Article: Global? Codes of Research Conduct
Codes of conduct are largely formulated on local data protection requirements.
These rules and requirements need to be understood by clients and suppliers
alike. Unfortunately, unless you have experience of working with or
received a recommendation for an 'overseas' research provider, it is
a minefield for clients when looking in a directory and selecting the
right research agency.
As an international research institute, Everture has learnt which providers
are the best to work with and we know they abide by their own local
data protection (DP). Even so, to make this easier for us all, we could
all do worse than gather the DP requirements of each country, bringing
these together in one globally accessible information point to help
keep the client and the agency up-to-date on DP activity.
However diverse business cultures are around the globe, market research
has developed an assumed set of moral codes by which business is conducted.
Nevertheless, there are some bad apples so you cannot rely on an assumption
when it comes to keeping within the law.
It may seem a strange analogy, but consider a curry house doing business
in Birmingham, England. It will be conducting business among the densest
population of Balti curry houses (known as the 'Balti Triangle') than
anywhere else in the world, including Kashmir! Among this community
of curry house owners a sub culture has emerged with its own set of
morals and standards which affect the way these firms conduct business.
Even if these standards are an assumed consensus rather than a written
code of conduct they serve as a common understanding to protect the
reputation of all the restaurants in a competitive business environment.
EU Data Protection
Our morals in the market research industry also serve as standards
in the way in which business is conducted. Even so, we may often raise
an eye brow at how local written standards, such as data protection,
are different to our own. In Europe for example, not the least binding
legislation is the EU directive on Data Protection. But in many European
states, the adoption of the directive into local 'research codes of
conduct' seems to be evidently lacking in some areas and unworkable
The aims of the EU directive is to ensure that there is a common understanding
of how the respondent's and client's interests and anonymity are protected.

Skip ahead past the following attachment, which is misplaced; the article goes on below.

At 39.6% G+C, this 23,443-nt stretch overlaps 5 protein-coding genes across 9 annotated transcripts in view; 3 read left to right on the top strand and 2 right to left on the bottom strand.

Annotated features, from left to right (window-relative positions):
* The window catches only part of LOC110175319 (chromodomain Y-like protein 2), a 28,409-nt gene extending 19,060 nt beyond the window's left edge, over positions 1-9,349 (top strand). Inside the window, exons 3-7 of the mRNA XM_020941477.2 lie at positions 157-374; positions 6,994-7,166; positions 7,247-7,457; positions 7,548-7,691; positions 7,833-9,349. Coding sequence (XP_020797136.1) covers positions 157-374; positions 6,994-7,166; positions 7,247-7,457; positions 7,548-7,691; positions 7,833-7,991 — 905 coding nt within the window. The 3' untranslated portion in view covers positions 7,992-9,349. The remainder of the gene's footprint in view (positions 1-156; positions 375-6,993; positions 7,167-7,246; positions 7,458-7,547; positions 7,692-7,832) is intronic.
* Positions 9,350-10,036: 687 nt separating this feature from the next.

However, it is a strong argument that with the prolific amount of market
research agencies that exist there needs to be more clarity in data
protection to support the international reputation of the research industry.
At the moment there are only a handful of countries that have nationally
representative research societies helping to demystify the EU directive
for local application.
Local Research Societies
In the UK, the EU directive has formed the basis to the Market Research
Society 'Code Of Conduct'. As a member of the MRS, one is obliged to
conduct research according to this code. The key benefit is that you
have peace of mind when conducting research in the UK. It is also provides
peace of mind for clients that the supplier respects this code, indeed
to many research buyers membership to the MRS it is often a prerequisite.
However, as an international research institute, we are often out and
about in countries far flung from the UK, where the MRS is not as widely
known and consequently has less impact.
There are European and International societies such as ESOMAR. ESOMAR
communicate with local societies but have representation in countries
rather than representing the research community of the country. Subsequently,
although ESOMAR provide International and European codes, they are not
applicable to all countries. It could be argued that to have a workable
comprehensive code of conduct, research societies in each country could
be more actively involved in representing the research industry as whole.
The case of the MRS' influence in the UK, may however be an exception
and not just because the British do have a propensity to join clubs
and societies - the connection to the Balti Triangle. Apart from the
Balti Triangle, England also boasts having the densest population of
MR agencies and practitioners in London than any other city. The culture
of this close knit research community is in part represented by the
MRS. This, compared to the geographic spread of agencies in other countries
may be determining the effectiveness of each country representing their
own research community.
Many codes, one voice
Bearing that in mind I feel we could do worse than having some form
of non-governing central point of contact to learn of each country's
data legislation. The ideal would be to act as one voice to help our
international colleagues support the research industry when it comes
to the redevelopment and communication of local data protection requirements.
In the short term, a Website where details of each country's Data Protection
is accessible - watch this space!